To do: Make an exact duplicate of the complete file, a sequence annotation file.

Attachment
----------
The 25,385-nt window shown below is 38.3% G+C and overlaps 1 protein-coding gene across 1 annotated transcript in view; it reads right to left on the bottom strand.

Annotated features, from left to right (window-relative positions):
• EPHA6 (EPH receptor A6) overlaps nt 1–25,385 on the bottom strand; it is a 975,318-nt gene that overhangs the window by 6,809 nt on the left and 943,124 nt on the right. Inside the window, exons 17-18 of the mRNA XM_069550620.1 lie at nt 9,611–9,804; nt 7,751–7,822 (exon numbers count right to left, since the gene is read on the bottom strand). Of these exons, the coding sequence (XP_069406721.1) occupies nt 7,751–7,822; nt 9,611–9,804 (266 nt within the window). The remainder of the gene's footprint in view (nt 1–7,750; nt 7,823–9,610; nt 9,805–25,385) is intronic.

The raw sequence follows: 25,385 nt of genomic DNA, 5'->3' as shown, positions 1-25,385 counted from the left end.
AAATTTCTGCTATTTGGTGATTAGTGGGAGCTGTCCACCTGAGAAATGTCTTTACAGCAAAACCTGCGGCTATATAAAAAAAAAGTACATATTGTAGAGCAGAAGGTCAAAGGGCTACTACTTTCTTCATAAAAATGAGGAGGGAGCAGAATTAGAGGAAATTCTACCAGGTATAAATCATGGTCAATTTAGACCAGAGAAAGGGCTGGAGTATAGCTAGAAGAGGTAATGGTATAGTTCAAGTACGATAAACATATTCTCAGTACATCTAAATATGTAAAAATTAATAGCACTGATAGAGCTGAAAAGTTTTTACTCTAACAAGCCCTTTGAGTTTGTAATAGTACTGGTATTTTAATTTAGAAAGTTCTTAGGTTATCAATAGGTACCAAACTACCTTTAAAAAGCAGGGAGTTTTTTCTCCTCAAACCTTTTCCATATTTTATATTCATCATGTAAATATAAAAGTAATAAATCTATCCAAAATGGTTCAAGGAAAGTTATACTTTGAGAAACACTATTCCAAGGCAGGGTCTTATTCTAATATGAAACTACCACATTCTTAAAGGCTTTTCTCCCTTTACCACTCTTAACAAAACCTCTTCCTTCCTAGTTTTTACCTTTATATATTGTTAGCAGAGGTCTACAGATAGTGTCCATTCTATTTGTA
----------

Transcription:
The 25,385-nt window shown below is 38.3% G+C and overlaps 1 protein-coding gene across 1 annotated transcript in view; it reads right to left on the bottom strand.

Annotated features, from left to right (window-relative positions):
• EPHA6 (EPH receptor A6) overlaps nt 1–25,385 on the bottom strand; it is a 975,318-nt gene that overhangs the window by 6,809 nt on the left and 943,124 nt on the right. Inside the window, exons 17-18 of the mRNA XM_069550620.1 lie at nt 9,611–9,804; nt 7,751–7,822 (exon numbers count right to left, since the gene is read on the bottom strand). Of these exons, the coding sequence (XP_069406721.1) occupies nt 7,751–7,822; nt 9,611–9,804 (266 nt within the window). The remainder of the gene's footprint in view (nt 1–7,750; nt 7,823–9,610; nt 9,805–25,385) is intronic.

The raw sequence follows: 25,385 nt of genomic DNA, 5'->3' as shown, positions 1-25,385 counted from the left end.
AAATTTCTGCTATTTGGTGATTAGTGGGAGCTGTCCACCTGAGAAATGTCTTTACAGCAAAACCTGCGGCTATATAAAAAAAAAGTACATATTGTAGAGCAGAAGGTCAAAGGGCTACTACTTTCTTCATAAAAATGAGGAGGGAGCAGAATTAGAGGAAATTCTACCAGGTATAAATCATGGTCAATTTAGACCAGAGAAAGGGCTGGAGTATAGCTAGAAGAGGTAATGGTATAGTTCAAGTACGATAAACATATTCTCAGTACATCTAAATATGTAAAAATTAATAGCACTGATAGAGCTGAAAAGTTTTTACTCTAACAAGCCCTTTGAGTTTGTAATAGTACTGGTATTTTAATTTAGAAAGTTCTTAGGTTATCAATAGGTACCAAACTACCTTTAAAAAGCAGGGAGTTTTTTCTCCTCAAACCTTTTCCATATTTTATATTCATCATGTAAATATAAAAGTAATAAATCTATCCAAAATGGTTCAAGGAAAGTTATACTTTGAGAAACACTATTCCAAGGCAGGGTCTTATTCTAATATGAAACTACCACATTCTTAAAGGCTTTTCTCCCTTTACCACTCTTAACAAAACCTCTTCCTTCCTAGTTTTTACCTTTATATATTGTTAGCAGAGGTCTACAGATAGTGTCCATTCTATTTGTA